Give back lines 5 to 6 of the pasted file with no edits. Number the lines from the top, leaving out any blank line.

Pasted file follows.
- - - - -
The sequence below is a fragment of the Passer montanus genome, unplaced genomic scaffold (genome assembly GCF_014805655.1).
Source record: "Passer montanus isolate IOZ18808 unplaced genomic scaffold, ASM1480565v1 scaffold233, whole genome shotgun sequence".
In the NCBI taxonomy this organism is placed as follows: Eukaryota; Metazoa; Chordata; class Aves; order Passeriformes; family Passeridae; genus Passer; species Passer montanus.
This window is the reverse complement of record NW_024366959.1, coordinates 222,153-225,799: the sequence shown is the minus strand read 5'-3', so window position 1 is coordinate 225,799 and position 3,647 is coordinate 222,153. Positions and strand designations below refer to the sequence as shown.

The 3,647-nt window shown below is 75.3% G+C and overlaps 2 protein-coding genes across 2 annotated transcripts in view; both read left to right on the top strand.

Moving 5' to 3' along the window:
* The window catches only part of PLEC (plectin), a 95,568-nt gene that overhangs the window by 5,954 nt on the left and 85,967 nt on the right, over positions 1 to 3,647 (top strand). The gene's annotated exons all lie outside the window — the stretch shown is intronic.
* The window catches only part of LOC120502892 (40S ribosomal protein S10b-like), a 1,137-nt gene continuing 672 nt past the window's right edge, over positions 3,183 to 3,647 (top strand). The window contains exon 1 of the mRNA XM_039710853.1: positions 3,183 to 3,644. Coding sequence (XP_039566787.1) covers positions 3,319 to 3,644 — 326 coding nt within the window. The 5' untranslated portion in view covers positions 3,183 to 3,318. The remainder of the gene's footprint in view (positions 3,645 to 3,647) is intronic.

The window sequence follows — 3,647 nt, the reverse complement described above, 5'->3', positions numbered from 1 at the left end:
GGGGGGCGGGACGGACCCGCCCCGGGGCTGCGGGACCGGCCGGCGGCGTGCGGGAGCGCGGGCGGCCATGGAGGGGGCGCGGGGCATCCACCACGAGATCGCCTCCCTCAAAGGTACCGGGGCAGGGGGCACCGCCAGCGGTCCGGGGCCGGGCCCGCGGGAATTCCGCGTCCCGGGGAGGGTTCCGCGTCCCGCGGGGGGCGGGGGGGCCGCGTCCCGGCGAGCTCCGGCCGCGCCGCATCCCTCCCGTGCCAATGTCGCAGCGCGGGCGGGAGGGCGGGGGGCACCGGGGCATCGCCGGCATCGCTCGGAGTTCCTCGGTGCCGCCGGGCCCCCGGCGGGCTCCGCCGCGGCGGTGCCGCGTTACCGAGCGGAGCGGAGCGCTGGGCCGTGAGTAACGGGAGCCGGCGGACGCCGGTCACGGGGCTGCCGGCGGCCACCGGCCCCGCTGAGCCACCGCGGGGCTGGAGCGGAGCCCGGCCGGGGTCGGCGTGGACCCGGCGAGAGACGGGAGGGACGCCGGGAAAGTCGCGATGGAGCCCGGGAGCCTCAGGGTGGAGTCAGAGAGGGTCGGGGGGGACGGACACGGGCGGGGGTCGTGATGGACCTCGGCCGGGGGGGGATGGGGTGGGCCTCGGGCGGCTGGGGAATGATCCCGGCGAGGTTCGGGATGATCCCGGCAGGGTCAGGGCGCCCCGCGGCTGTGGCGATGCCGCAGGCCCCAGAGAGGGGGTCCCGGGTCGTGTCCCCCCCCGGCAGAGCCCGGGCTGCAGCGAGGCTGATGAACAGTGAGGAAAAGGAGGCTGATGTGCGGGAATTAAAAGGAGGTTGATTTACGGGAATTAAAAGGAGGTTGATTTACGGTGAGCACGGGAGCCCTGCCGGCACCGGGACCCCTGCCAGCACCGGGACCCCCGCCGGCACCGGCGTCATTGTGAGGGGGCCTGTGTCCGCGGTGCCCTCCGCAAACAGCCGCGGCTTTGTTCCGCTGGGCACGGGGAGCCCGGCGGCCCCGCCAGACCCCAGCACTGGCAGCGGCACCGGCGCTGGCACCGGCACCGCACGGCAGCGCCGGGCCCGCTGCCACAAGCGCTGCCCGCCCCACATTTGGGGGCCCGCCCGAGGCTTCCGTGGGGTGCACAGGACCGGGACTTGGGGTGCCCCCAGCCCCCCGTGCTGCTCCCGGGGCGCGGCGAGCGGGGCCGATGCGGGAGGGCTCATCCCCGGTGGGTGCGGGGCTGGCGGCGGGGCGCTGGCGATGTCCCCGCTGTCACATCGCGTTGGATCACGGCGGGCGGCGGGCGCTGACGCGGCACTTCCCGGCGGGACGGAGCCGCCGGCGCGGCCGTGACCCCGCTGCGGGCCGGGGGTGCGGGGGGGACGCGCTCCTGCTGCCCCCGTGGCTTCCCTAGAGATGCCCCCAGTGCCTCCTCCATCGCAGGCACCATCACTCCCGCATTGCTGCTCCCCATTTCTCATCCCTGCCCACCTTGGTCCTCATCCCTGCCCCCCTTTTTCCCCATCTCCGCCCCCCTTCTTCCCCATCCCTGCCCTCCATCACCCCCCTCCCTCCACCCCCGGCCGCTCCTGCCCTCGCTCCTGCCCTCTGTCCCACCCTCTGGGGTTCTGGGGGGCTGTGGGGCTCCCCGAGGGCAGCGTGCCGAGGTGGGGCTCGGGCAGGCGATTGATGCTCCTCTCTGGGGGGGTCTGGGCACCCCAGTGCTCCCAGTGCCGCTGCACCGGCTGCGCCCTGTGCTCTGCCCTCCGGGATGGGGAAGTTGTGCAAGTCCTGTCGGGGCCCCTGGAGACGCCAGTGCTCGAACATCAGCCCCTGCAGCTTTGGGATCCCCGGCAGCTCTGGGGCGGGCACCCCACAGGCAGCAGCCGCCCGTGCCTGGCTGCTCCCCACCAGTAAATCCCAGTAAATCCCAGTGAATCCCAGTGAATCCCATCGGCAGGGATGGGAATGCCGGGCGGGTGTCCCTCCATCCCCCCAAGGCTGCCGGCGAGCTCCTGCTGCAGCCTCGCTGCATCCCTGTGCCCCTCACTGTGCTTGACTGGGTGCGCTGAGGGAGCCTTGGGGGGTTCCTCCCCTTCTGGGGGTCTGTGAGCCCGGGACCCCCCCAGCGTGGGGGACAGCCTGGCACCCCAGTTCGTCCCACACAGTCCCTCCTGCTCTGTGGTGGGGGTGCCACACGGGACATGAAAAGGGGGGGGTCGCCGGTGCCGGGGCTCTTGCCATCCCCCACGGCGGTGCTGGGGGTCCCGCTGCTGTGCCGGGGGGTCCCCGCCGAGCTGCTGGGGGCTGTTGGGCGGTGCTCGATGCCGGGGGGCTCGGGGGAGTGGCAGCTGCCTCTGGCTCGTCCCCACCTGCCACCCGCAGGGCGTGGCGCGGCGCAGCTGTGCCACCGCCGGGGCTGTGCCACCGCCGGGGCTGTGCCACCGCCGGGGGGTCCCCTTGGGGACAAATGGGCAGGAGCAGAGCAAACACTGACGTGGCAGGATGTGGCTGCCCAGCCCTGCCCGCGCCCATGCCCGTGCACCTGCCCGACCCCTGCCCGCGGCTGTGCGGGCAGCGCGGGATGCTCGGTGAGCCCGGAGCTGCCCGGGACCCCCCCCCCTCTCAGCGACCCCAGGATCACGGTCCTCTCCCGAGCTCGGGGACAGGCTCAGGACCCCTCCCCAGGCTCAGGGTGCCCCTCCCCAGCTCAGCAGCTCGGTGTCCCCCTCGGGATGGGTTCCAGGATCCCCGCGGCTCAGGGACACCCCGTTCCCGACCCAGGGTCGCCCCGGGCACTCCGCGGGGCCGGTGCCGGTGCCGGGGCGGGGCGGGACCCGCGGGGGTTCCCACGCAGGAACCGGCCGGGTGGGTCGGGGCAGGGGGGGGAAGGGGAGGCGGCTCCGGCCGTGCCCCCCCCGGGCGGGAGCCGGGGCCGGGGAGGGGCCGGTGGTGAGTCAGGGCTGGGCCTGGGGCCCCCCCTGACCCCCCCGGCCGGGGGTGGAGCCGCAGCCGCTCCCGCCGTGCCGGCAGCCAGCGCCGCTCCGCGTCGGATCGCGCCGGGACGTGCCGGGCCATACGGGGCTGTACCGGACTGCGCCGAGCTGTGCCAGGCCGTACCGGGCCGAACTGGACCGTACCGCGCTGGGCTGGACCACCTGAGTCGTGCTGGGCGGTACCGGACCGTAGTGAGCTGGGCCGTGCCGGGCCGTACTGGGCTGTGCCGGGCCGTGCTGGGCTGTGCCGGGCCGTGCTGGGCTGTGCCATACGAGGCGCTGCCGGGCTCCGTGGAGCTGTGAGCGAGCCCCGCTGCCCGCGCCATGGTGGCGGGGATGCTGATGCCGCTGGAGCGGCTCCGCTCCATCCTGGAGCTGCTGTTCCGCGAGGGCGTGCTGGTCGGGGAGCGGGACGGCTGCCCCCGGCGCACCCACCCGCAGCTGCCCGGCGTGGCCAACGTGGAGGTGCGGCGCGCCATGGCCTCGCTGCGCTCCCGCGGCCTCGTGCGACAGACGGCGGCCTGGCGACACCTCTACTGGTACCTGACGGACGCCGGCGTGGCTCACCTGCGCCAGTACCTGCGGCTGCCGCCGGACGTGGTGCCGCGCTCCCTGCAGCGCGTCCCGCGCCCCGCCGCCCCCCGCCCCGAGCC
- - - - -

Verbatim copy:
The 3,647-nt window shown below is 75.3% G+C and overlaps 2 protein-coding genes across 2 annotated transcripts in view; both read left to right on the top strand.

Moving 5' to 3' along the window: